Andre Veloux is a British artist who currently resides in Princeton, NJ, with his wife and daughter. His artistic work, created entirely from LEGO™, focuses and draws upon feminism, gender equality, and women’s rights. Veloux’s work continually explores how women are viewed and treated, as well as the expectations and demands that are relentlessly placed upon women in their daily lives. Near the tail end of his latest show at the Krause Gallery in New York City, I was able to interview him about his work, his motivations, and about our collective future together as men and women in this society.
JMA: What would you say inspires you?
AV: On the macro level, my inspiration comes from a desire to make a change. As humans, we have such a big responsibility to be respectful and understanding of each other. I believe in many change initiatives, but the one that speaks to me most intimately is feminism. It is people who inspire me. I meet so many inspiring women and some men fighting for the same thing: leaders of agencies, feminist artists, gallery owners, media people, and those who organize and campaign. Their drive and passion help feed my own. I admire them, and I love my work for allowing me to engage in my own way, using the skills that I can offer.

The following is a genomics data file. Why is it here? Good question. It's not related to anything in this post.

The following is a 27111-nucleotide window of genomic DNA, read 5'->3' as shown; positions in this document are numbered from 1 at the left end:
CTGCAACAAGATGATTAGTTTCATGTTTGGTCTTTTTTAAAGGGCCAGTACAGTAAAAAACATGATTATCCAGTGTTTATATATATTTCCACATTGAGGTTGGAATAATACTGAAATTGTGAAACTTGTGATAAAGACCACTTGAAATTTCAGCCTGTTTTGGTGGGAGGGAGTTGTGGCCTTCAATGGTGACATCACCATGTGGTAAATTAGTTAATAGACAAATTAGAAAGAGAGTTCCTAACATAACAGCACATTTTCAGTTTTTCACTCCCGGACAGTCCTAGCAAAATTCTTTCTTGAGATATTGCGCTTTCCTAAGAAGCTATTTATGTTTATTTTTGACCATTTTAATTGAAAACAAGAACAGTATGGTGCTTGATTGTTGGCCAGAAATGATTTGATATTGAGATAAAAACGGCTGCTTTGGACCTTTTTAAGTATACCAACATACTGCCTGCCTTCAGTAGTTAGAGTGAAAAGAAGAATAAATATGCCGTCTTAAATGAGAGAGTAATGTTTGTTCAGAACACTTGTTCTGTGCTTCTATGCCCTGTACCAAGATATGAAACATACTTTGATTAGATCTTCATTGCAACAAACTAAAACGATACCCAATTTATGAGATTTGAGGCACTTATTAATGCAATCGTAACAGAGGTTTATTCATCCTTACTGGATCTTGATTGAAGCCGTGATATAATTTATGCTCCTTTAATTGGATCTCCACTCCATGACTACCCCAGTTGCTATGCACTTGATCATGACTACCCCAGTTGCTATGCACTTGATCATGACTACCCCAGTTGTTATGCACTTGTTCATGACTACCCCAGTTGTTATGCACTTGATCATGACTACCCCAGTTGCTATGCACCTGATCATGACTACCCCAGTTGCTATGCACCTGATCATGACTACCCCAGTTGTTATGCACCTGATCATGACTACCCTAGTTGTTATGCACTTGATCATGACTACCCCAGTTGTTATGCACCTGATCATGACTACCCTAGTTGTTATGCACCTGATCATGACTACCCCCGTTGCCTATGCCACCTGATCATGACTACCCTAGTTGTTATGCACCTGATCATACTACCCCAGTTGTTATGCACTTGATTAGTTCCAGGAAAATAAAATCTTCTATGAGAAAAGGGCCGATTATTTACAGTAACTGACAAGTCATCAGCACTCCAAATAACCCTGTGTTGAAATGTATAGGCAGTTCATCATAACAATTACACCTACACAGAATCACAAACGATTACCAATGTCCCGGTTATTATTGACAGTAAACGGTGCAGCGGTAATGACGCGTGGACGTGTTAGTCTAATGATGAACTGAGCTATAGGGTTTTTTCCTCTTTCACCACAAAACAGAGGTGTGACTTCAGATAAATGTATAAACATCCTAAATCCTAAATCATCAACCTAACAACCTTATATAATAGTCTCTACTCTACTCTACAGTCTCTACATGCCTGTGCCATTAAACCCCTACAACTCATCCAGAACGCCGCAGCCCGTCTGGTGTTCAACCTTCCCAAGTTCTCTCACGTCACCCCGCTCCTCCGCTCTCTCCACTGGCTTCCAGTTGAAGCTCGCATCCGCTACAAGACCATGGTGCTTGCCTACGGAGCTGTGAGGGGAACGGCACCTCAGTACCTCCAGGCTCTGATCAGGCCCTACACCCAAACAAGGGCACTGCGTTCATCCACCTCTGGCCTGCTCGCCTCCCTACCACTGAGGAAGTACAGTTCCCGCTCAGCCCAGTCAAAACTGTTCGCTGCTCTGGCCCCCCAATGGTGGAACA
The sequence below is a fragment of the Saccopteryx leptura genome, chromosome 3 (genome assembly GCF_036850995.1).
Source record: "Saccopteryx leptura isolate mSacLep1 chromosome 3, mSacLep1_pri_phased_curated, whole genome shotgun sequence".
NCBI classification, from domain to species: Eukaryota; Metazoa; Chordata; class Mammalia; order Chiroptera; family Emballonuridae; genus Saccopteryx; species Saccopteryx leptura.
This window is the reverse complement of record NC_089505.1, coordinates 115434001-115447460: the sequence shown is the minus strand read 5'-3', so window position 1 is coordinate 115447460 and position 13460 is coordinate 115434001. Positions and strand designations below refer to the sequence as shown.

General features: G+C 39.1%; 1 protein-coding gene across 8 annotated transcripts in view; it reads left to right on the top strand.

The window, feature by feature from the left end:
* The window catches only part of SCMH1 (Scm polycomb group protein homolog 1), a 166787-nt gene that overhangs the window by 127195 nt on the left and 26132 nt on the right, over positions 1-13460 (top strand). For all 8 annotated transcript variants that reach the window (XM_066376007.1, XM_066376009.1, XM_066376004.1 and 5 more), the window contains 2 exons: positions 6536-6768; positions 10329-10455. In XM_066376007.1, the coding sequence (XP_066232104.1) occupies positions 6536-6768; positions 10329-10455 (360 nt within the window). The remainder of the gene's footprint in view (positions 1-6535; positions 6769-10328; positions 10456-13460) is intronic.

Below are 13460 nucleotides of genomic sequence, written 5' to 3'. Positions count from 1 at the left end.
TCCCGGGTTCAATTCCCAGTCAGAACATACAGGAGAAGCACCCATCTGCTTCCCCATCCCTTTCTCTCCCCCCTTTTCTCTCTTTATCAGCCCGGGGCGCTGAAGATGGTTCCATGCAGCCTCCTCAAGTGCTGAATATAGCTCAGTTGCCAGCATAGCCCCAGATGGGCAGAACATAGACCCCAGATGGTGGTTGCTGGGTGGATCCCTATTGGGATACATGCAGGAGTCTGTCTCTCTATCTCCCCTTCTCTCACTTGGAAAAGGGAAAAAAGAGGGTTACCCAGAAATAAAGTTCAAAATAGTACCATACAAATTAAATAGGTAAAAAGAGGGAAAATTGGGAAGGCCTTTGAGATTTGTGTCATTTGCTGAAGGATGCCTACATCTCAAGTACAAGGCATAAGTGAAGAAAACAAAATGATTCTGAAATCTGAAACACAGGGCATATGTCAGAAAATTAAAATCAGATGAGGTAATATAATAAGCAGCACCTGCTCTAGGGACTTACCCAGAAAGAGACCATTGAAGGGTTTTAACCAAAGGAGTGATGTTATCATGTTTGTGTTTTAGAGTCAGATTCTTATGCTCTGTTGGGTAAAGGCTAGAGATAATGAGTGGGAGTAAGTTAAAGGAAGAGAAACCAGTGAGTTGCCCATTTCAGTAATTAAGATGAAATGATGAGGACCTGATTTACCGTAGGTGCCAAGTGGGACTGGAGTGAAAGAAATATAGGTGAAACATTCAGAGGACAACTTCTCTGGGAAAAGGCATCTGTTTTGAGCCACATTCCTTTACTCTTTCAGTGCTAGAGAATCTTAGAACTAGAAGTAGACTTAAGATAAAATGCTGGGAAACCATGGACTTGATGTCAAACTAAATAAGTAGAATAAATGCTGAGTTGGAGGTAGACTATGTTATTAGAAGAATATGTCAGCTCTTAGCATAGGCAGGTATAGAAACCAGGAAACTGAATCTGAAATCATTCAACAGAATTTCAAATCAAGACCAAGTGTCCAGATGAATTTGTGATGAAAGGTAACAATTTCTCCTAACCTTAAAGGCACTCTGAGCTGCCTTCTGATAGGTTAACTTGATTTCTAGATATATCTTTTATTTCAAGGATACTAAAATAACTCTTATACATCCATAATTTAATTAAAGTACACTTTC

JMA: How would you personally describe your work, and what do you hope to achieve with it?
AV: My work is a multi-dimensional assault on gendered bias and violence against women.
The feminist icon portraits speak for themselves, such powerful women and role models. In contrast, the ‘Mask of Femininity’ portraits comment on the constant demands that women endure to continually rebuild and renew how they present themselves to gain approval in society. The mask which unlocks acceptance to a world controlled and codified by men.
My ‘Freedom Without Judgment’ artworks say firstly that a woman can wear whatever she wants, and secondly, that feminism includes freedom without judgment. They depict women’s clothing and appearance and defend the right of women to present themselves freely without fearing judgment, intervention, or harassment from others.
My ‘Anti-Portraits’ reference that women are seen as the bearer of sexuality, even though there is no need to interpret the pure female form along these lines.
I’ve more recently built upon these themes with the alternative aesthetic of my ‘Enthusiastic Consent‘ series. In these works, the figures are simultaneously gendered and genderless and reveal in many of us the need to identify gender in what we see. Can we accept everyone for who they identify as, be that male, female, or non-binary?
I hope to raise essential questions on gender and related issues when the viewer sees my work and from that be a small part of the collective push for change, which means women and female-identifying people of all races and color can be accepted equally.
JMA: What does the word feminism mean to you, and can you point to a specific moment in your life when you began to consider yourself a feminist?